‘Gossip Girl’: ’80s flashback, on prom night
Source: Zap2it.com Recaps
What do you get when you cross “Gossip Girl” with “Pretty in Pink,” throw in a dash of “Mean Girls” and “Never Been Kissed,” a touch of “Less Than Zero,” a pinch of “Almost Famous,” and a smidgen of all of our collective bad memories of ’80s fashion? Yep — tonight’s episode. I’m just thankful there wasn’t any “Carrie” in the mix.
Let’s start at the very beginning, a very fine place to start: Malibu in 1983 isn’t exactly the Golden Age for Lily. She’s been expelled from her boarding school in Santa Barbara, she’s been uprooted from New York to L.A., her parents have gone through a hideous divorce, and she practically has to stand on her head to get her father’s attention. She meets Daddy (Andrew McCarthy!! Who is looking good, by the way) and basically begs to move in with him, but he’s not terribly interested. which leaves her fleeing her insolent mother’s clutches in her shiny white Porsche, off to find her rebellious sister Carol, who’s bolted the family to live her own life.
Lily and one of Carol’s work pals find Carol at a bar, where No Doubt (who were all about 11 or so in 1983, but I know we’re suspending disbelief) is playing. Carol and her merry band of boys in her band are determined to get back their video from the feckless, skinny tie-wearing, blond, rich, creep who “directed” it for them. His name’s van der Woodsen, by the way. And the soiree at his house — where giddy partygoers are doing both the robot and the Safety Dance — turns into a brawl that Lily finds herself in the middle of. She surprises even herself with her scrappiness, and though she’s kind of mortified by how Carol defines “success” — I mean, she did sell the Beemer that mom and dad got her and invested it with a guy who’s making fanny packs — she also admires the fact that she’s independent.
Which is a bit of a change from the “I’m fine with the path you guys have laid out for me” line she laid on her father in a plea to let her live with him. But when you find yourself in the slammer, it’s not like you have a choice but to grab your inner pugnacity and hang on tight. Her one phone call interrupts her mother’s Jane Fonda workout, and Ceci is by turns mortified and highly irritated that Lily’s antics are messing with her plans for the future. Carol takes the phone as Lily begins to lose her nerve, and tells their mother to sit tight; Lily’s staying with her for a while. Then Lily learns that Carol sold her car to get the bail money, and is introduced to the joys of public transportation.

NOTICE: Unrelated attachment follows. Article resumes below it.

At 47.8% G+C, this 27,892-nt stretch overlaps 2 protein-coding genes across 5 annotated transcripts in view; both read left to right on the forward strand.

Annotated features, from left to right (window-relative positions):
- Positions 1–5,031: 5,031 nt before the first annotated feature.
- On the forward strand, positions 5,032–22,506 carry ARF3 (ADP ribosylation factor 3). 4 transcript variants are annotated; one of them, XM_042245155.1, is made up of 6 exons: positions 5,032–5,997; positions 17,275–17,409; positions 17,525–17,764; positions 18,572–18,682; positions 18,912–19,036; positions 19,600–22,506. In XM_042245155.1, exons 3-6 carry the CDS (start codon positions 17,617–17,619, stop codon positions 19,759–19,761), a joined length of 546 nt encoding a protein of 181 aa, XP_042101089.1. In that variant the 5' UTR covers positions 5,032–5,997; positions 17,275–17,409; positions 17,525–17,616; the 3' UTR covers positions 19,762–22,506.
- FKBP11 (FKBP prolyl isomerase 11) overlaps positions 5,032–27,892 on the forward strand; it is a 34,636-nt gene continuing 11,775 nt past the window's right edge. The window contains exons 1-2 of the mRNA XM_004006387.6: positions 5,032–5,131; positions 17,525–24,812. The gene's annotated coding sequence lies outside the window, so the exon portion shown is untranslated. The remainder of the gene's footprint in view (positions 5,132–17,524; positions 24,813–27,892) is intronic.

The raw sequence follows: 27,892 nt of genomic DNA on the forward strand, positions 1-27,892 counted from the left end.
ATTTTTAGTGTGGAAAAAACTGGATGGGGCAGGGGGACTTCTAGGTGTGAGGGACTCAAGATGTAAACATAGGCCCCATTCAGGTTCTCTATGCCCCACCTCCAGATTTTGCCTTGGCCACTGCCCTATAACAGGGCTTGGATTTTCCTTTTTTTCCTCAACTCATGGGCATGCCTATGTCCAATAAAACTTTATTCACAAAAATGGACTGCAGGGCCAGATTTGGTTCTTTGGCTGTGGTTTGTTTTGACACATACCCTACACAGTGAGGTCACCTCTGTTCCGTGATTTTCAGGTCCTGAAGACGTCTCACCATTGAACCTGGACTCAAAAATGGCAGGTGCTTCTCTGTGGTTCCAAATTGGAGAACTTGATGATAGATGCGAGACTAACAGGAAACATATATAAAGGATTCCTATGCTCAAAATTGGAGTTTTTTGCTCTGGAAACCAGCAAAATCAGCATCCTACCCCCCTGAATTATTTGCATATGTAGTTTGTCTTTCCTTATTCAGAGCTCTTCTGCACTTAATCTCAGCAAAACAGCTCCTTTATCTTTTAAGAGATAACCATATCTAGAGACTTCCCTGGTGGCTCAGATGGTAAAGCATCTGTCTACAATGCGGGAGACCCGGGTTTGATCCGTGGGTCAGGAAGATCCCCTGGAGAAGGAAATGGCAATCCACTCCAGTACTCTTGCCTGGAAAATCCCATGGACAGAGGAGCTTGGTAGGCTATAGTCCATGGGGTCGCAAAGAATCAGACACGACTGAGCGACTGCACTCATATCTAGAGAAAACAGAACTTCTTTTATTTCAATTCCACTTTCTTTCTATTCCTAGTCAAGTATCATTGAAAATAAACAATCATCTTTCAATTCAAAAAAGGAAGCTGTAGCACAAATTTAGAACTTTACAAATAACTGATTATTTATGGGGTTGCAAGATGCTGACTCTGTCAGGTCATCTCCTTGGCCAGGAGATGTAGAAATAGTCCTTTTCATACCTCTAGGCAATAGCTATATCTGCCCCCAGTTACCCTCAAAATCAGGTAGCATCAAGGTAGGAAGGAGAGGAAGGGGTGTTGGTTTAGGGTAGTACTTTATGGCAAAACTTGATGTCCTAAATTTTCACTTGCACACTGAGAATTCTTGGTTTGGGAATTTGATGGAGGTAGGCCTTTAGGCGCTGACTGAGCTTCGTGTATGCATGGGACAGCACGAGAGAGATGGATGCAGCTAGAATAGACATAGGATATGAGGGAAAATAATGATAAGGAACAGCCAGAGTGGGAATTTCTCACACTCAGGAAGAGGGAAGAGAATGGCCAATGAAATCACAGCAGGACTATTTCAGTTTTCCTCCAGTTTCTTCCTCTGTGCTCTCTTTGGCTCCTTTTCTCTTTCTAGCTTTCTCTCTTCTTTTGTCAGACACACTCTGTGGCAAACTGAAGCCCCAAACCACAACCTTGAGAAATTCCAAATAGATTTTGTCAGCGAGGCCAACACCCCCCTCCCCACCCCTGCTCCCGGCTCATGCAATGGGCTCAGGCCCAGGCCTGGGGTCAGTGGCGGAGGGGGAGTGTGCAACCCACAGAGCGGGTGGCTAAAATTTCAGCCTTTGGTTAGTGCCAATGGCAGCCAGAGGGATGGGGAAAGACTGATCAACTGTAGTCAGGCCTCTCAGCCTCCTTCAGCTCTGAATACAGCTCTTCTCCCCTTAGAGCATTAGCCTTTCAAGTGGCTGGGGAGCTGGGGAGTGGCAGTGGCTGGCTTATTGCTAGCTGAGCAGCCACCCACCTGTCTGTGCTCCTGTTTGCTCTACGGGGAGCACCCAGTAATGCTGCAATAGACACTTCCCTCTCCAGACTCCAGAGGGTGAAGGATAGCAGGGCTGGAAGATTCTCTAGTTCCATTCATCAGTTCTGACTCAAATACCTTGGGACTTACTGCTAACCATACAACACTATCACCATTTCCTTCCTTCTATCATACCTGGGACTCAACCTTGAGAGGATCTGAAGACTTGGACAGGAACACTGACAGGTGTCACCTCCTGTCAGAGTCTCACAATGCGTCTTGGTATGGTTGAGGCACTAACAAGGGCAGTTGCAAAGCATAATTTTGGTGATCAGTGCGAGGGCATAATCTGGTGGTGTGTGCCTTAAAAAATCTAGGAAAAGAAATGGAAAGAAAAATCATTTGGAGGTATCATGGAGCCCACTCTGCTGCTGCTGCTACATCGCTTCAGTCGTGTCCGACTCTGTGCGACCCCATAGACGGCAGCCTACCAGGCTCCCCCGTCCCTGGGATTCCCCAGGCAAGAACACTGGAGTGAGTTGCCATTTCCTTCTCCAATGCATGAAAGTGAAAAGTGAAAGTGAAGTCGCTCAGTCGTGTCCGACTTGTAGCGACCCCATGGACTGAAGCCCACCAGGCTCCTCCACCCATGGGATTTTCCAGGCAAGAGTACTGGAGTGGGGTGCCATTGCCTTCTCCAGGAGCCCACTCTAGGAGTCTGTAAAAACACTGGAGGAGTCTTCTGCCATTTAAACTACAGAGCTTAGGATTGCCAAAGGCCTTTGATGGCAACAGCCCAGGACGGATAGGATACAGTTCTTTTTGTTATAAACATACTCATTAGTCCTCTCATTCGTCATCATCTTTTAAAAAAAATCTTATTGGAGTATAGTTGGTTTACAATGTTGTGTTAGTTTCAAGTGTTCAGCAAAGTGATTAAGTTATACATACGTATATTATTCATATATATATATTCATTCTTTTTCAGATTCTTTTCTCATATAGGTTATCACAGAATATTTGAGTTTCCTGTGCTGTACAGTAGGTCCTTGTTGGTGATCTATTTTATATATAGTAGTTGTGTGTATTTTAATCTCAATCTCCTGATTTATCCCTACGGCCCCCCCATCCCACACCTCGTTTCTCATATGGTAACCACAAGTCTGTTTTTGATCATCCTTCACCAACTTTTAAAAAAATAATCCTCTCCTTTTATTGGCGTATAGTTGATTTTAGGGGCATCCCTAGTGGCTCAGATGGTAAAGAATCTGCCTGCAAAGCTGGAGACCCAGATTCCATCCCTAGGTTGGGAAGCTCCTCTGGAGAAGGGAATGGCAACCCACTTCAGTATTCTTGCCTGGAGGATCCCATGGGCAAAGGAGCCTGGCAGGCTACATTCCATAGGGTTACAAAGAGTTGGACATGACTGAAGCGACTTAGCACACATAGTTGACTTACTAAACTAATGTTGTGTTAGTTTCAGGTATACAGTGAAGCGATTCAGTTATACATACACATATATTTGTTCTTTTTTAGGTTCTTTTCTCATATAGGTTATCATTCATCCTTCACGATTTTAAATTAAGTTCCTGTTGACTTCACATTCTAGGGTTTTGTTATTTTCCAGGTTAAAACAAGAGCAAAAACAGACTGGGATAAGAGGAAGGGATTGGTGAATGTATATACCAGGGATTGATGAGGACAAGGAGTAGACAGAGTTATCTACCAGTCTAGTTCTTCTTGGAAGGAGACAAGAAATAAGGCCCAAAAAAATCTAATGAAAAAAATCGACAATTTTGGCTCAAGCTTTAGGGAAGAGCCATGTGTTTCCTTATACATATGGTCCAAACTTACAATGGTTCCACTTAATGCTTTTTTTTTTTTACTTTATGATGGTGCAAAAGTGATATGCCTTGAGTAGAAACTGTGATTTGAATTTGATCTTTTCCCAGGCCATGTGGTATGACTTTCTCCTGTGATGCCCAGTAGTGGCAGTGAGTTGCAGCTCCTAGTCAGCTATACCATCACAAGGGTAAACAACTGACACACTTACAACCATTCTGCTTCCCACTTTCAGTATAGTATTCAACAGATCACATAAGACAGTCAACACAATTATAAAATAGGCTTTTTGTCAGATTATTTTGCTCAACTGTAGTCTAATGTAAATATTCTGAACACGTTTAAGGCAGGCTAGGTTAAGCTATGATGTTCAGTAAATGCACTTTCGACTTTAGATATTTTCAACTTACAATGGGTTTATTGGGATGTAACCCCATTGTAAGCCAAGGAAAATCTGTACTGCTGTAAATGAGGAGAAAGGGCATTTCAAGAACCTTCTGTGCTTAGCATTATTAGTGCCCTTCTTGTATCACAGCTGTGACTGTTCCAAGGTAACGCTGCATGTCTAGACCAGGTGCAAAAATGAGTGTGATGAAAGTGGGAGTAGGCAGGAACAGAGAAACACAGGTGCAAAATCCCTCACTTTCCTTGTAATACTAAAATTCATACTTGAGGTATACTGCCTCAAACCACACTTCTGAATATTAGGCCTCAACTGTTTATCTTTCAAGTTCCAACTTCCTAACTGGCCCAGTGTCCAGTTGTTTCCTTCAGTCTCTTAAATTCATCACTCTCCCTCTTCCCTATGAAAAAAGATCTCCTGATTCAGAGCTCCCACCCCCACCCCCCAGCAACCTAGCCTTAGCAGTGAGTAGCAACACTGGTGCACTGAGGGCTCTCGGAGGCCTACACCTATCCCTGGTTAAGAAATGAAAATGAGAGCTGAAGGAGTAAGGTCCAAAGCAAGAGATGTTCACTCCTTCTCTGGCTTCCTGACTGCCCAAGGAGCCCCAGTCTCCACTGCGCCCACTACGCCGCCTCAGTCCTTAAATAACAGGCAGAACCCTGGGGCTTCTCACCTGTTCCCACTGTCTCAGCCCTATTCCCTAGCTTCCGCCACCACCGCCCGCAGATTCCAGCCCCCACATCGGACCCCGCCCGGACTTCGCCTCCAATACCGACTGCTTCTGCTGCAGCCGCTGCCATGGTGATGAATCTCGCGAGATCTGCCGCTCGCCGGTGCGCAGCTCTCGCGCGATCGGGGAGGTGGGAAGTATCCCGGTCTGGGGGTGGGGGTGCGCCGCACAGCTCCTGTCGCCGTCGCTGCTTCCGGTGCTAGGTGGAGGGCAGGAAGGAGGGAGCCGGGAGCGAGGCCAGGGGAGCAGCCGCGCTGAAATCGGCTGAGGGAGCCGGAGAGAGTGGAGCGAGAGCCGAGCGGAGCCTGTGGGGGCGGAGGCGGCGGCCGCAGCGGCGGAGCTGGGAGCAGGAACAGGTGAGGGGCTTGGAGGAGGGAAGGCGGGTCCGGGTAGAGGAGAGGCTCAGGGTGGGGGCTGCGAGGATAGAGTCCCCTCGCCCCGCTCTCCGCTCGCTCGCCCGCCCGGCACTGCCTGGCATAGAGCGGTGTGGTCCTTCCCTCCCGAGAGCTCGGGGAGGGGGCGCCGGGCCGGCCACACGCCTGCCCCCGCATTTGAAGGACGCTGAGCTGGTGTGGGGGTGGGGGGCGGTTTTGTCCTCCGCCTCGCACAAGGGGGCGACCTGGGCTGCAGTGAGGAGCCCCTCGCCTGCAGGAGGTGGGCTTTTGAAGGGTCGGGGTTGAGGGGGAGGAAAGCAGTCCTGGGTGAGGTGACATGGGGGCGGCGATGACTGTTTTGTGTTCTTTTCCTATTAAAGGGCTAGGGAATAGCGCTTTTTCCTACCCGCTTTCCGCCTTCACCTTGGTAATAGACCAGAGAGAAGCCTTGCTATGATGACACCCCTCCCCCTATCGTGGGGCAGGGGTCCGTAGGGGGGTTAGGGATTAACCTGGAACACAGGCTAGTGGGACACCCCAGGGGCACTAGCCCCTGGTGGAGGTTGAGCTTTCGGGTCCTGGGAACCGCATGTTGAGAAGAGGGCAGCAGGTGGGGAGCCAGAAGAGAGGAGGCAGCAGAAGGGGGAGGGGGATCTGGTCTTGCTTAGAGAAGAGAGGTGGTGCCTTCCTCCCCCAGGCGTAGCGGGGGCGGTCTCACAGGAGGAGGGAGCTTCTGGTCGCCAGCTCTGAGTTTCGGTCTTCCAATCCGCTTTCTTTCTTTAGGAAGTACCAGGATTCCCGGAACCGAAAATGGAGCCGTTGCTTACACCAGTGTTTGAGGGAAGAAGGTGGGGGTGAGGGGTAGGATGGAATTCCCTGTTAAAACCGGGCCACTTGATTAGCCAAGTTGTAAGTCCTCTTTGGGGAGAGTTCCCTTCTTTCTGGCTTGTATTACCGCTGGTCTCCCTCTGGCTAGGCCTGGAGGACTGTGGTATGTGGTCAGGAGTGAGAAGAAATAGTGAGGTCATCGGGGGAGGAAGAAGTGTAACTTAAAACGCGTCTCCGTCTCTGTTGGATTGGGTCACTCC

Caged bird pouting: As Blair & Co. wait for Serena to get sprung from the police station, Blair quite rightly notes that with four hours behind bars, Serena’s done more jail time than either Nicole Richie or Lindsay Lohan. Lily shows up to drop the charges and take Serena home, making some ridiculous argument about how having her daughter arrested was the right thing to do when trying to spare the family from scandal. Like Page Six never reads the police blotter. Then Serena drops her own bomb — Lily wasn’t her one call from jail; grandmother Ceci was. Dum dum dum…
Lily, royally mad at her mother for spilling the beans to Rufus about the son she had and gave away, basically orders her mother out of her house and out of her life. Serena, following in her mother’s footsteps, asserts her independence by deciding to stay in jail until her mother acknowledges that she can run her own life. Oh, brother. Lily goes back to the police station to find Serena gone — Dan’s sprung her and is taking her to the prom.
Lily goes to apologize to Rufus, and more or less acknowledges (with Lily it’s not always easy to tell) that she blew the proposal. He suggests she get over her mother stuff so she can actually be a mother to Serena. But he hasn’t quite forgiven and forgotten enough to mend their relationship just yet. He will, though. Wuss. Lily catches her mother as she’s departing and tries to mend fences, or at least to tolerate her mother and give her a hug. I’d like to throw back a couple of gimlets with Ceci, but amen she’s not my mom.
Prom Night: One thing after another seems to be going wrong with Nate and Blair’s Perfect Night — their hotel reservation canceled, all the limos have been rented (Say what? The economic crash has surely freed up several dozen downtown.), Blair’s dress is ruined, and the florist has sold out of peonies. It really is tragic. Nate suspects Chuck of sabotaging their night, which Chuck of course denies. Nate and Blair finally get there, the very vision of the prom she dreamed of — and sketched — in her pre-adolescent scrapbook. The Mean Girls decide to fix the Prom Queen election so Nelly Yuki would win, but Chuck comes to Blair’s aid, grabs the extra ballots and stuffs the box with votes for Blair — who catches him partway through and accuses him of ruining her night.
Of course Blair wins, and aside from the fact that none of them can dance worth a damn, the only other true reality comes when Blair realizes that her adolescent fantasy about going to prom with her high school boyfriend isn’t really the be-all that she thought it would be — in fact, the whole night already feels like a memory she should move on from. In the end, she kicks big, dumb, wooden-faced Nate to the curb, and realizes that Serena is really the Louise to her Thelma. Or maybe the other way around.